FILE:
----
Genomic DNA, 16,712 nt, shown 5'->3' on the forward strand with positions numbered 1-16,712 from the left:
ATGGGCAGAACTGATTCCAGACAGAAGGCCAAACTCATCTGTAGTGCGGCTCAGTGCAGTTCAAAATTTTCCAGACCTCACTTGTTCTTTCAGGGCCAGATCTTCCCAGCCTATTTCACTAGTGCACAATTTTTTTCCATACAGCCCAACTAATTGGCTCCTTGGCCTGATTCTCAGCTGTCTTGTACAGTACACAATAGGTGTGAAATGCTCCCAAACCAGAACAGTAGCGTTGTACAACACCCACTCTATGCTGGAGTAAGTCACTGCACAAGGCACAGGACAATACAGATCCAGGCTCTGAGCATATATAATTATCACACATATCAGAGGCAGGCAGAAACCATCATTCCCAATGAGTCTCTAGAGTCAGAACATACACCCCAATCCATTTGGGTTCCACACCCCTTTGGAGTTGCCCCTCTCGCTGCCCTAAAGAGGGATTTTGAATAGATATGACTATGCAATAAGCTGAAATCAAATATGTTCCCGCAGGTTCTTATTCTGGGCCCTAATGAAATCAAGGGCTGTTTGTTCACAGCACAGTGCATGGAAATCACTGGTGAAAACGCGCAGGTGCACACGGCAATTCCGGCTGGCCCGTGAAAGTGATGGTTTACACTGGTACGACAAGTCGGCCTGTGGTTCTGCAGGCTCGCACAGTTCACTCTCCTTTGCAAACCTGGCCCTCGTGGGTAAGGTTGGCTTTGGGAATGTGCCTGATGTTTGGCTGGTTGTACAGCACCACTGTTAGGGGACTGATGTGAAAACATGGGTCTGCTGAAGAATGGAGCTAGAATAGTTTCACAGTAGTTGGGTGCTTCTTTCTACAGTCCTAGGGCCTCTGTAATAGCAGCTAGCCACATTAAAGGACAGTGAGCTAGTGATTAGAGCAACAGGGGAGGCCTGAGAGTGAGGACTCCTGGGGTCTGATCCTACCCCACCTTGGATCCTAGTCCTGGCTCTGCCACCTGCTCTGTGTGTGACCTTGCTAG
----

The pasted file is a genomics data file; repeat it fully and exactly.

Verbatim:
Genomic DNA, 16,712 nt, shown 5'->3' on the forward strand with positions numbered 1-16,712 from the left:
ATGGGCAGAACTGATTCCAGACAGAAGGCCAAACTCATCTGTAGTGCGGCTCAGTGCAGTTCAAAATTTTCCAGACCTCACTTGTTCTTTCAGGGCCAGATCTTCCCAGCCTATTTCACTAGTGCACAATTTTTTTCCATACAGCCCAACTAATTGGCTCCTTGGCCTGATTCTCAGCTGTCTTGTACAGTACACAATAGGTGTGAAATGCTCCCAAACCAGAACAGTAGCGTTGTACAACACCCACTCTATGCTGGAGTAAGTCACTGCACAAGGCACAGGACAATACAGATCCAGGCTCTGAGCATATATAATTATCACACATATCAGAGGCAGGCAGAAACCATCATTCCCAATGAGTCTCTAGAGTCAGAACATACACCCCAATCCATTTGGGTTCCACACCCCTTTGGAGTTGCCCCTCTCGCTGCCCTAAAGAGGGATTTTGAATAGATATGACTATGCAATAAGCTGAAATCAAATATGTTCCCGCAGGTTCTTATTCTGGGCCCTAATGAAATCAAGGGCTGTTTGTTCACAGCACAGTGCATGGAAATCACTGGTGAAAACGCGCAGGTGCACACGGCAATTCCGGCTGGCCCGTGAAAGTGATGGTTTACACTGGTACGACAAGTCGGCCTGTGGTTCTGCAGGCTCGCACAGTTCACTCTCCTTTGCAAACCTGGCCCTCGTGGGTAAGGTTGGCTTTGGGAATGTGCCTGATGTTTGGCTGGTTGTACAGCACCACTGTTAGGGGACTGATGTGAAAACATGGGTCTGCTGAAGAATGGAGCTAGAATAGTTTCACAGTAGTTGGGTGCTTCTTTCTACAGTCCTAGGGCCTCTGTAATAGCAGCTAGCCACATTAAAGGACAGTGAGCTAGTGATTAGAGCAACAGGGGAGGCCTGAGAGTGAGGACTCCTGGGGTCTGATCCTACCCCACCTTGGATCCTAGTCCTGGCTCTGCCACCTGCTCTGTGTGTGACCTTGCTAG